The process of CDL Truck recruitment is presented in a number of ways, local newspapers, unemployment offices and appeals to you on the back of almost every trailer that jobs are available now with little experience. Isn’t that odd?


    Recruitment Offices like I went to in Florida are run by schools.

    Some schools genuinely care about the student and their future success, but many do not.


    Commissions to recruit have made CDL School’s hire salesmen rather than instructors in many cases. These schools in turn steer students into certain companies where more commissions are available.

    Some companies send recruiting representative’s to the schools to encourage students to come to their company.

    Why if they just got 100 students the week before, and the week before that? and thats at just one company!


    Students are told they will get home every 2 weeks, they have no idea they will drive 11 hours a day, they don’t understand that they will do a great deal of unpaid work. They are totally unprepared to drive a full schedule from day one. They become aggravated and sometimes become violent.

    It is definitely a pressure cooker from poor information.


    I knew I would love this job because I don’t have a family waiting for me at home. I like to be alone.

    I met a married couple who were retired police officers who drive as a team and they too said they love it and don’t mind sitting 3 days with no-load because they have their pensions. They rent a car and go enjoy the local sights.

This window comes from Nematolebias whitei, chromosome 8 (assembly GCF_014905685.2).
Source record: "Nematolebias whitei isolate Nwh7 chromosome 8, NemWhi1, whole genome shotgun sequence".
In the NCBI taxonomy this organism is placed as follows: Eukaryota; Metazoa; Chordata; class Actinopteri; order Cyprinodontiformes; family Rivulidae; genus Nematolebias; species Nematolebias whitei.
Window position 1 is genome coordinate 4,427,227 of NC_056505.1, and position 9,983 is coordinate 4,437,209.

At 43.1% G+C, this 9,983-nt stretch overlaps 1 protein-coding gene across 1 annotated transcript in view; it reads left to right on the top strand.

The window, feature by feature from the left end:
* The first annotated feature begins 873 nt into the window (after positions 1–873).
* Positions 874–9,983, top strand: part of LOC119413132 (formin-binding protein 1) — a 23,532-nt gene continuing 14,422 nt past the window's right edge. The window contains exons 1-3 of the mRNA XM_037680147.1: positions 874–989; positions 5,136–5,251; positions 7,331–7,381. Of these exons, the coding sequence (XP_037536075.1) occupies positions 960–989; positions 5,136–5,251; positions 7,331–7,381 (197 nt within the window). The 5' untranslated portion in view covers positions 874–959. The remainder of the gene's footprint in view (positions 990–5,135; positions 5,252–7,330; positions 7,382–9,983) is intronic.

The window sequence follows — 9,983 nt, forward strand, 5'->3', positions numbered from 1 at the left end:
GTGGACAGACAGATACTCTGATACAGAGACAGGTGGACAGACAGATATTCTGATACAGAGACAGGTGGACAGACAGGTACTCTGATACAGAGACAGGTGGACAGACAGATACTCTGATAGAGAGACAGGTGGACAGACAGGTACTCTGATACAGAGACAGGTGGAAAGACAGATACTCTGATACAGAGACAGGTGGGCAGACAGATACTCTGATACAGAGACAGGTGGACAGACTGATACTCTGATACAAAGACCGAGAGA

It’s the lifestyle that many of these people are unprepared for when they are sold a dream when they are already in dire straits. That is wrong, that is why I took every spare minute of my free time to write my story.


    I have not had anyone say I discouraged them from becoming a truck driver but I have had both men and women thank me for helping them make a better plan to be successful as they begin their training.


    I have also had many women who have left the industry write and call me and thank me for being honest about what is going on with the student trucker industry because they were made to feel they were “the only ones”, somehow personally responsible for the behavior of some of the violent situations they were placed in by their companies.


    I wrote my story for other potential student truckers who have no knowledge of trucking like me so they could make better decisions and be successful.


    My endeavor has raised a number of other questions about this industry and it has connected me to many different projects that I now write about.

    I’m no expert, I’m just a girl who wanted to learn to drive a truck.

    I write about what I see and what hear from my travels.